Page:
Letters and Numbers
Letters and Numbers is an Australian version of Countdown. It originally ran from 2 August 2010 to 27 June 2012 on SBS One, having been repeated in its entirety since, and is the third English-language version of the show so far. The name Countdown was not available for use by this adaptation, as in Australia that name had previously been used by a pop music programme. It was adapted from Des chiffres et des lettres in the same way that Countdown was in 1982. The host was Richard Morecroft.
The show followed a layout inspired by the British version. Shows had five letters games, three numbers games and a conundrum, with two advertising breaks during which Word Mixes (eight-letter anagrams similar to Teatime Teasers) are displayed for viewers. The rounds were arranged in the format LLNWLLNWLNC, with W representing a Word Mix.
On the Australian show, daily champions were capped at six wins instead of eight, similar to the viscounts of Series 46 of Countdown. Letters and Numbers series, rather than having their start and end dates defined by calendar months, were always arranged to include exactly 100 shows, with each one consisting of 93 preliminaries (heats) followed by a 7-episode knockout finals stage similar to Countdown's, though sometimes with different seed combinations in the semi-finals. Winners of each series received a hard copy of the Macquarie Dictionary, against which all words on the show were judged.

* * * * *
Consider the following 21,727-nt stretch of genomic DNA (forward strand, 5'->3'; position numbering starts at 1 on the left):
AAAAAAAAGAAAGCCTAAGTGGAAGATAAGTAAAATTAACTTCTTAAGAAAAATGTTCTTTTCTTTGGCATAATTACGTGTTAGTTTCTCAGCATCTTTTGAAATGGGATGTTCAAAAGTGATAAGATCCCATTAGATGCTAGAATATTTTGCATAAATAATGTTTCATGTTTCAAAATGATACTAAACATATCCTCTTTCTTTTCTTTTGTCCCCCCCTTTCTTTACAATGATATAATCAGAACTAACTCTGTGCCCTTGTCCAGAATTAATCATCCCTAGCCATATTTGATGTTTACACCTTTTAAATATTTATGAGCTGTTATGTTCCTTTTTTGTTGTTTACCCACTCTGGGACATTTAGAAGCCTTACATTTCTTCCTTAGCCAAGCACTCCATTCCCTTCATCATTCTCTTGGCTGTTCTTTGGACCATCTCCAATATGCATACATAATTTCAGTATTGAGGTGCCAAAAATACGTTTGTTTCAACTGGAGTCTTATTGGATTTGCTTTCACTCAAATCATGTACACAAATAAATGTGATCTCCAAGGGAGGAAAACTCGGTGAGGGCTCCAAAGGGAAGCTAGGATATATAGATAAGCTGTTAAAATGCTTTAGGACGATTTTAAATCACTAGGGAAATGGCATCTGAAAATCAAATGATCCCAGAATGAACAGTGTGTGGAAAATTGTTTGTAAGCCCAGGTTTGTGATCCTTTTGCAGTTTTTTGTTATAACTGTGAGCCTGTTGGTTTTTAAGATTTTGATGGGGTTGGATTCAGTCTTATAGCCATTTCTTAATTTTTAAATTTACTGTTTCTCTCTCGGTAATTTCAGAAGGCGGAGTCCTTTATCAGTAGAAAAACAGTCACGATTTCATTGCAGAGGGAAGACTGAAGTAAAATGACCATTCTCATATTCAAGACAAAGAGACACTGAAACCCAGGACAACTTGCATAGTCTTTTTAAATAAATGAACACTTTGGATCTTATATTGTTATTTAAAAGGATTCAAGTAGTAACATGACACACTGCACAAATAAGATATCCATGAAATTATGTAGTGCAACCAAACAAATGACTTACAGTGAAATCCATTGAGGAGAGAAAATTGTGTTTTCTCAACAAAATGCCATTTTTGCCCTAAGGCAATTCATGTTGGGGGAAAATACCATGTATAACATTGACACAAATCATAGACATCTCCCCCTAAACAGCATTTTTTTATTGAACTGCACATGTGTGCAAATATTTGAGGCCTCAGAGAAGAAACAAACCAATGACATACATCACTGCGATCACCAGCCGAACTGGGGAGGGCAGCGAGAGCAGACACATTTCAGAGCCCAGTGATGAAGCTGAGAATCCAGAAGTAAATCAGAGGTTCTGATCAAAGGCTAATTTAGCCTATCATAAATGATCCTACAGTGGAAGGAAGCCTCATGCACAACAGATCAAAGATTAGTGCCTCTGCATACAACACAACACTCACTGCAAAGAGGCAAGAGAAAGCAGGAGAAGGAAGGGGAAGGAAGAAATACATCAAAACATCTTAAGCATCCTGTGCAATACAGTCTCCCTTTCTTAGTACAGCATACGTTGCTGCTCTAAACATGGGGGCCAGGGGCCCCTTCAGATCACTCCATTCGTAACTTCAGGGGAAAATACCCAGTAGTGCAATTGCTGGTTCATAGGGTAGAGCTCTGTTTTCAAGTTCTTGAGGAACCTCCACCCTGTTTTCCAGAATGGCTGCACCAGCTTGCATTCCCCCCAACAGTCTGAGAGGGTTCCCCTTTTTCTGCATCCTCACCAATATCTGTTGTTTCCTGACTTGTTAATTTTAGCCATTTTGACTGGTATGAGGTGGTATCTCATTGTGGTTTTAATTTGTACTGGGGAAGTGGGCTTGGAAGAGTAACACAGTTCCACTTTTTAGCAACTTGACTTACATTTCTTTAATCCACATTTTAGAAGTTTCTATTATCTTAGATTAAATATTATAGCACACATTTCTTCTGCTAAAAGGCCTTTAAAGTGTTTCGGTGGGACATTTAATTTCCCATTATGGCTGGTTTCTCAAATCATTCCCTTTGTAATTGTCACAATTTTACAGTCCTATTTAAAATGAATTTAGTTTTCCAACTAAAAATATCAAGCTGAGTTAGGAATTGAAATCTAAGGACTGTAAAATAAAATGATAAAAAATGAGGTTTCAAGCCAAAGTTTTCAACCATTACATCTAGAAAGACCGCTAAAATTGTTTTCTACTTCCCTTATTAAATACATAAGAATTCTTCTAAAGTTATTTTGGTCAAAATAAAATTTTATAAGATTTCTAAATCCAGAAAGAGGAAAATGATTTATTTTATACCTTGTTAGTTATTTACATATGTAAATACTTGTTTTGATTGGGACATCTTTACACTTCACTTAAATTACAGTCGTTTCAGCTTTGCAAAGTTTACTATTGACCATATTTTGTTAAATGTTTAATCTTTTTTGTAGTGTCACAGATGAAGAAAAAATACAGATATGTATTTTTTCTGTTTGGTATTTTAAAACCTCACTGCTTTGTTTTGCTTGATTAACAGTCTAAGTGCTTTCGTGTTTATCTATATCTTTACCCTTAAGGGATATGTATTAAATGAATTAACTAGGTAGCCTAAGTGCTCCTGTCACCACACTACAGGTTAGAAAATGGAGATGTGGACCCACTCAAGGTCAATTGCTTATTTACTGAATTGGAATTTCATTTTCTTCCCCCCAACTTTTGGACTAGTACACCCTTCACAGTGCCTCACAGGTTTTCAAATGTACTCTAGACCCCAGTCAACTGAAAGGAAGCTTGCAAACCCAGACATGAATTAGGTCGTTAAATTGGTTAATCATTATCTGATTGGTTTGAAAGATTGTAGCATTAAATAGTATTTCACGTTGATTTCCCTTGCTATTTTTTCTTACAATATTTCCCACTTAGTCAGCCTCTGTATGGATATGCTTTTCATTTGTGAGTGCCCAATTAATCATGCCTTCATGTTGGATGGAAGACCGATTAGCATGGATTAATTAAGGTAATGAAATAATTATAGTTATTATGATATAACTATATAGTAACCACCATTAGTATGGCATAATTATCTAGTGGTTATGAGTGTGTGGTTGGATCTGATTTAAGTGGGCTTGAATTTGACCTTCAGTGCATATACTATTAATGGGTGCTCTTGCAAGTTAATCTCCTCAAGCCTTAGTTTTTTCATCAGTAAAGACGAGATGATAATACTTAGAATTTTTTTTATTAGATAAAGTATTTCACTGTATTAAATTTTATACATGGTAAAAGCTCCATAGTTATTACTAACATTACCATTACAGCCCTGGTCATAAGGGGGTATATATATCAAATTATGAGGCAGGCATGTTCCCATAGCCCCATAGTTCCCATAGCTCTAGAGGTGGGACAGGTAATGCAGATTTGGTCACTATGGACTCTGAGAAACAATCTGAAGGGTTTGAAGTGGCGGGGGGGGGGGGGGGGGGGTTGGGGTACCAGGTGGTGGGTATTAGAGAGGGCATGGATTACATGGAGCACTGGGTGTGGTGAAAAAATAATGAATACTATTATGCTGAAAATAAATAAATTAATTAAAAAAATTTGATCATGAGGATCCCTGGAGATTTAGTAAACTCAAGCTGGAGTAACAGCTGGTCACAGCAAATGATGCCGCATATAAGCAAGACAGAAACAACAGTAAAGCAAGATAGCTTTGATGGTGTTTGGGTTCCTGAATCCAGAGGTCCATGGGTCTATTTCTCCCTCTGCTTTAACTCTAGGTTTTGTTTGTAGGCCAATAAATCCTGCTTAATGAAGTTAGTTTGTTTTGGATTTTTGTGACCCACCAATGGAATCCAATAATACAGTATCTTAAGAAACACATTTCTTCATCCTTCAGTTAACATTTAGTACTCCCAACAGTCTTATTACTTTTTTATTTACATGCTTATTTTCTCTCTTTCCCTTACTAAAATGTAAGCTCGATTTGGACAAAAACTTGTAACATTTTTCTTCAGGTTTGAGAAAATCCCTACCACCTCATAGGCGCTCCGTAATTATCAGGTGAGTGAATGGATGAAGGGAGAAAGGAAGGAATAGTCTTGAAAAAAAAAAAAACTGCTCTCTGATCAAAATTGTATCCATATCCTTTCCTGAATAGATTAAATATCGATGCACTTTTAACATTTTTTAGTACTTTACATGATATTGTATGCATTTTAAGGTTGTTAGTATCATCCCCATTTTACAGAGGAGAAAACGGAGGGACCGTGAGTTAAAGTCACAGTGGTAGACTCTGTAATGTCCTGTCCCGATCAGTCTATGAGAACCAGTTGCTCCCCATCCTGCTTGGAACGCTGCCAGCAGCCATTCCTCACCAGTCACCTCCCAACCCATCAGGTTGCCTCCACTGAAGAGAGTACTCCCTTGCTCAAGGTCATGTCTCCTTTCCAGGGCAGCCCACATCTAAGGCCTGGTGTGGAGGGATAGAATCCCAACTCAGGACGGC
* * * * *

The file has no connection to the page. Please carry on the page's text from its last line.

The show's original run comprised 443 regular-play episodes (including four 100-show series, each lasting roughly four months), followed by a Masters tournament (analogous to a Countdown Championship of Champions; unrelated to the morning Countdown Masters programme) comprising all four previous series champions, three runners-up and a semi-finalist. This event was won by the Series 4 champion Sam Gaffney.
Former Countdown contestant Andrew Fisher appeared on episode 15 of Letters and Numbers and went on to become the #1 seed and champion of the first series.
On the Australian version's numbers games, 2 large and 4 small numbers (known as the "Family Mix", as the 2 large numbers were analogous to a pair of parents) evolved to become the most common selection, in contrast to the British show where 1 large and 5 small is most popular.